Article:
Travis Hafner 2013 Preview
Travis Hafner simply can’t stay healthy.
Let’s face it: Travis Hafner’s career has been in free fall mode for about three years now. When he returned from his latest injury in mid-September, we were a tad sceptical about his ability to help your Fantasy team. Sure enough, he went 0-for-13 for the rest of the month, playing sporadically and contributing even less often. Pronk did manage to get two hits in five October at-bats, but big whoop.
He stayed healthy early and his production followed (.295 with 10 RBI in April), but he slumped in May and was even worse in June.
The injuries began in late May when Hafner fouled a ball off his right knee, requiring a cortisone shot and earning him a DL stint. The knee required arthroscopic surgery a few days later, knocking him out of action until early July.
Hafner struggled when he came off the DL, and even his normally high walk rate dipped, although he picked things up a bit towards the later part of July.
At the start of August, Hafner was put on the paternity list because apparently he hadn’t missed enough time. Three days later, he returned to the Indians after the birth of his second son, however, he hurt his back in BP and had to skip an extra game.
Hafner returned the next night, but then the back acted up again, requiring an MRI and ultimately another DL stint. As of mid-August, it looked like he was done for the season because of a bulging disc. Thankfully, Hafner avoided surgery and about six weeks later, he was activated.
Even though he spent most of his time batting cleanup, this dude’s Fantasy value had been reduced to extremely deep AL-only leagues.
So let’s recap. We’re talking about a 35-year former slugger whose career had been decimated by injuries and was again limited to around two-fifths of a season in 2012 because of a variety of ailments. He’s only averaged 86 games played over the past five years. Yuck.
His bat is waning; in a 11-year career, he’s still trying to reach double-digits in steals – for his career; and his ability to work the count is also in decline. Oh, did we mention he doesn’t qualify anywhere defensively?
A flyball hitter, Hafner’s HR/FB rate was actually better last year and his 20 extra-base hits in just 66 games gave him his best isolated power since 2006, so that’s definitely a promising sign.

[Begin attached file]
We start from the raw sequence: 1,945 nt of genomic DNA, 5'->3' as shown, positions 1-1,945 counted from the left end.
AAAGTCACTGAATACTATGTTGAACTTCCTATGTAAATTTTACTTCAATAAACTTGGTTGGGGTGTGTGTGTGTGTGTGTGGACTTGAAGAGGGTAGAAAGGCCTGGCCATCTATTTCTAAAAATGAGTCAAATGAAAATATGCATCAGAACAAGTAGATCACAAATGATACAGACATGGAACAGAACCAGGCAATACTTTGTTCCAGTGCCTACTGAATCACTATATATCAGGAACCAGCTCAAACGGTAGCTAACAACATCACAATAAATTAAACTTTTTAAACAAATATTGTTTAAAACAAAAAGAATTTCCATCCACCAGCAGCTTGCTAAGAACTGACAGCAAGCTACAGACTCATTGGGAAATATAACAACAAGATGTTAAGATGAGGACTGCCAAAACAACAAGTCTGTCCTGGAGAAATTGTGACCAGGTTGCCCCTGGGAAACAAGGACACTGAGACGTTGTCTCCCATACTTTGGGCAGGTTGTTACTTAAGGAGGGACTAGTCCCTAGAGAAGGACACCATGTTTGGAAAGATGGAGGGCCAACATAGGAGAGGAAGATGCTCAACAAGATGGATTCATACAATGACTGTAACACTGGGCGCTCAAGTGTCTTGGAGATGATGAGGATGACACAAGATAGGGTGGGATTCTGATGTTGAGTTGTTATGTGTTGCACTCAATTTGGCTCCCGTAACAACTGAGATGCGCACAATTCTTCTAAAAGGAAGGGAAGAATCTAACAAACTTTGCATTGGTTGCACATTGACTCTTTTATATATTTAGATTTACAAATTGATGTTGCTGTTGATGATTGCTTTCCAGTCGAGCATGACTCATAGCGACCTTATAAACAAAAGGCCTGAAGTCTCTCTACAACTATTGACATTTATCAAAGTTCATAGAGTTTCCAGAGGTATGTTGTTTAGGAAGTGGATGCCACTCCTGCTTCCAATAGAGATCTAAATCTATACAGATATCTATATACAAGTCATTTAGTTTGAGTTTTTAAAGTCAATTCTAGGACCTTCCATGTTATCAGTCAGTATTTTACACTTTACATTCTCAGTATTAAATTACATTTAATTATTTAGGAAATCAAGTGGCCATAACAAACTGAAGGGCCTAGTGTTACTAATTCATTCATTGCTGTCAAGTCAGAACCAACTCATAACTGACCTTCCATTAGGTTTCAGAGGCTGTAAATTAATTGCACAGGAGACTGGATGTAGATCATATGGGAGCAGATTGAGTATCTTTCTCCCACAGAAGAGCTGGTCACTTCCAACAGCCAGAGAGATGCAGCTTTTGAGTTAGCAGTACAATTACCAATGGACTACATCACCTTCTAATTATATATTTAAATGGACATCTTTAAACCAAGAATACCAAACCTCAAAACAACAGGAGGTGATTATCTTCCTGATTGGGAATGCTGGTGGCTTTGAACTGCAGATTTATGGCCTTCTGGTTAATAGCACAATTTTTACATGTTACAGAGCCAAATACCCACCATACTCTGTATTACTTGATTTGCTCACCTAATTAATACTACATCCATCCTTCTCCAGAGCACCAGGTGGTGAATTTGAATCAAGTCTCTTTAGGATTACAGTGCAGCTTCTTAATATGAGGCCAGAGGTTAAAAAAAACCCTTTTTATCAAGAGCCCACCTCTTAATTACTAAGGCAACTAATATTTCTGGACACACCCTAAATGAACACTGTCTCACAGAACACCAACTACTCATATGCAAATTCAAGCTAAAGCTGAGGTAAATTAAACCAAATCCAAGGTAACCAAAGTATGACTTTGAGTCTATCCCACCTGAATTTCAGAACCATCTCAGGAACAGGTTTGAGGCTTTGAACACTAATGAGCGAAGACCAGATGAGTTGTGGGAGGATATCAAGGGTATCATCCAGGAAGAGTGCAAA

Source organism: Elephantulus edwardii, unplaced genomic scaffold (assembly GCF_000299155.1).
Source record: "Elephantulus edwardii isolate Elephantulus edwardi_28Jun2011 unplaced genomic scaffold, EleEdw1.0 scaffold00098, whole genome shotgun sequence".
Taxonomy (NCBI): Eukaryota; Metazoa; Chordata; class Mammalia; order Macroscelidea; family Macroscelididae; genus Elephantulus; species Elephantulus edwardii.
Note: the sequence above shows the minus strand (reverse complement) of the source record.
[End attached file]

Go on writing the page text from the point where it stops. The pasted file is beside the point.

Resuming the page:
After the season, Cleveland – not surprisingly – declined its 2013 option on Hafner, giving him $2.75 million to go away and making the DH a free agent. Constant health worries are going to scare off most teams, but it’s not impossible that the Indians decide to bring him back at a reduced rate. It’s just that right now, they have other priorities to deal with. The Astros were apparently looking at him about a month ago as they needed a DH with the move to the AL, but they opted instead for Carlos Pena.
There are supposedly other AL teams interested in Hafner, but no one seems to know who exactly they are, so that seems like one of those agent-fuelled rumours.
At this point, he’s essentially a DH that cannot be used against lefties (he hit under .200 against them last year). If he stays healthy – um, ya – he’ll be a useful Fantasy asset. With a full season of at-bats, Pronk could make a run at 20 dingers and 90 RBI – so you can’t completely overlook or ignore his power potential.
In terms of numbers, it would be hard to count on Hafner receiving much more than 325 at-bats. That should translate into about 10 to 15 homers, 45 runs, 50 RBI, 40 to 45 walks, a BA around .260-.265 and an OPS of 800 to, say, 825.
At that rate, Hafner is simply not draftable, so it’s no surprise that he’s not getting picked in any mock drafts. Mock draft expert and RotoRob Baseball Editor Tim McLeod says that “the odds are better that Hafner shows up in next Shrek movie.”
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